All Articles Food Restaurant and Foodservice Turning cooking oil into fuel is just one part of CIA's green plan

Turning cooking oil into fuel is just one part of CIA’s green plan

3 min read

Restaurant and Foodservice

Today marks the 41st anniversary of Earth Day. Chefs and restaurants across the country are greening their kitchens  and benefiting their bottom lines. Chefs in training at The Culinary Institute of America are focusing on sustainability in and out of the kitchen at all three of the school’s U.S. campuses.

The Hyde Park, N.Y., campus buys $750,000 worth of Hudson Valley dairy, eggs, honey and meat, while chefs at the CIA’s California campus in Napa Valley source ingredients from the student-run garden, which is expanding to more than two acres. Also, the CIA has switched to a electrolyzing cleaning system that helps prevent chemical detergents from going down the drain, and the campus in Hyde Park has reduced waste of up to 18,000 paper cups and lids every week.

Meanwhile, on the Greystone campus in Napa, two campus vans and a utility vehicle are using cooking oil that has been turned into fuel. Rumor has it that the exhaust smells like fresh doughnuts!

For restaurants, foodservice groups and universities that have large amounts of cooking oil, fleets of vehicles and a green goal, it’s a no-brainer that they explore opportunities of turning their used grease into fuel, says Charles Henning, managing director of the CIA Greystone. Small restaurants also can be a source of oil and even reap cost savings by selling it or forgoing a hauling fee, he says.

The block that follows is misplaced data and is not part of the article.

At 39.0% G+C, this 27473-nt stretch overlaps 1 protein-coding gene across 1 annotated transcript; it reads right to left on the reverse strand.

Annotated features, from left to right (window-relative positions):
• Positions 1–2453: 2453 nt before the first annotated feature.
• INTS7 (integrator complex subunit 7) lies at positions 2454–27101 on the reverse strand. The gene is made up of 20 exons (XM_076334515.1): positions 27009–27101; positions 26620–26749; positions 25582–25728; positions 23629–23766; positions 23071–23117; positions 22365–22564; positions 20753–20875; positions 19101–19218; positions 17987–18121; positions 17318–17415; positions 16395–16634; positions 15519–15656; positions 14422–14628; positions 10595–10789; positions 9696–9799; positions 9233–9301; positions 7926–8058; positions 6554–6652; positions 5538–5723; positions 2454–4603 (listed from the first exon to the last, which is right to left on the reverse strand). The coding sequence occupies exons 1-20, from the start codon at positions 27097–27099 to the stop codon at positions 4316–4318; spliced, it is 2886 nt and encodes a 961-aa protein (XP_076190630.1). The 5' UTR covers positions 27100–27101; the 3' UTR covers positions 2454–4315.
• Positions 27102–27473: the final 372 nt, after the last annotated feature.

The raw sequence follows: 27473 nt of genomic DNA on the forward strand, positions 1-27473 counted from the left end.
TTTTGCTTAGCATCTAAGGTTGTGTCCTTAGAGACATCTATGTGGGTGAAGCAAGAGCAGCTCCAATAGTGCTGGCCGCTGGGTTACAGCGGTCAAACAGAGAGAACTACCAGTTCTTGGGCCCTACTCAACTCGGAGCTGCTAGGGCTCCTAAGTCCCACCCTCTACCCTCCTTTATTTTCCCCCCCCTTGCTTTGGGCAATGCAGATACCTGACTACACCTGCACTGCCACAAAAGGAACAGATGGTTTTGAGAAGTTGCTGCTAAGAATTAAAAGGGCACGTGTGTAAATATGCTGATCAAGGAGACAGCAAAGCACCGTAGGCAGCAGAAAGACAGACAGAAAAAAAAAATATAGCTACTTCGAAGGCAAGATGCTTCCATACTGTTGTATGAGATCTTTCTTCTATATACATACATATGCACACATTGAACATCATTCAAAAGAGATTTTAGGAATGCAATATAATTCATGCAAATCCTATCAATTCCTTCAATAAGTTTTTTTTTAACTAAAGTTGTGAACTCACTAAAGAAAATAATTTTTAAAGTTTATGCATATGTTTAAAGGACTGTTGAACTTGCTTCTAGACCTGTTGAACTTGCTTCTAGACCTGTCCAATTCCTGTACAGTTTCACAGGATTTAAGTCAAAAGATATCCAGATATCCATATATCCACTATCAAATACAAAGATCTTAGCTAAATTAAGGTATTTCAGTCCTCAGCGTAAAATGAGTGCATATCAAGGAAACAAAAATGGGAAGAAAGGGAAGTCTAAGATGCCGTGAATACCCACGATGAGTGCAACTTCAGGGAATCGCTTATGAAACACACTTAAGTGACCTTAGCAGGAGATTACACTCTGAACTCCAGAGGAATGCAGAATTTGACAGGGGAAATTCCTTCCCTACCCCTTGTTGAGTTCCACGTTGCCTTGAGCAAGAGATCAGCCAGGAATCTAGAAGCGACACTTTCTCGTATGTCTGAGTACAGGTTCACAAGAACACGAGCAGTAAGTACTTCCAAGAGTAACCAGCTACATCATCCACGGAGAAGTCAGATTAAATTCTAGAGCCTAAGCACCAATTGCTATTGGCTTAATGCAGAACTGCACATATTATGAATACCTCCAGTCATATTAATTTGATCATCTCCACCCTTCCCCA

The CIA shares its biodiesel story

Finding the machine: Distillers, at $7,000 to $8,000, require little expertise but proper training, and they are reliable. The program has been in place for about 18 months at the CIA, and the distiller now turns 105 to 110 gallons of oil into fuel each week.

What are the challenges? Come winter, 100% biodiesel can’t be used in cold temperatures. To have the vehicles retrofitted would be an added expense so mechanics helped the CIA find the right concentration.

Networking introduces new ideas: Henning says the CIA found out about the opportunities through California wineries that had similar programs. He suggests networking, in addition to research, to explore all the opportunities.

“When you put your mind to it and do your research,” Henning says, you can achieve your goals and be an upstanding citizen. “It’s a beautiful step.”

What’s next? Henning said the CIA is exploring opportunities to use a fuel cell to provide the entire Greystone campus with electricity.

Photo credit: CIA/Tyffani Peters

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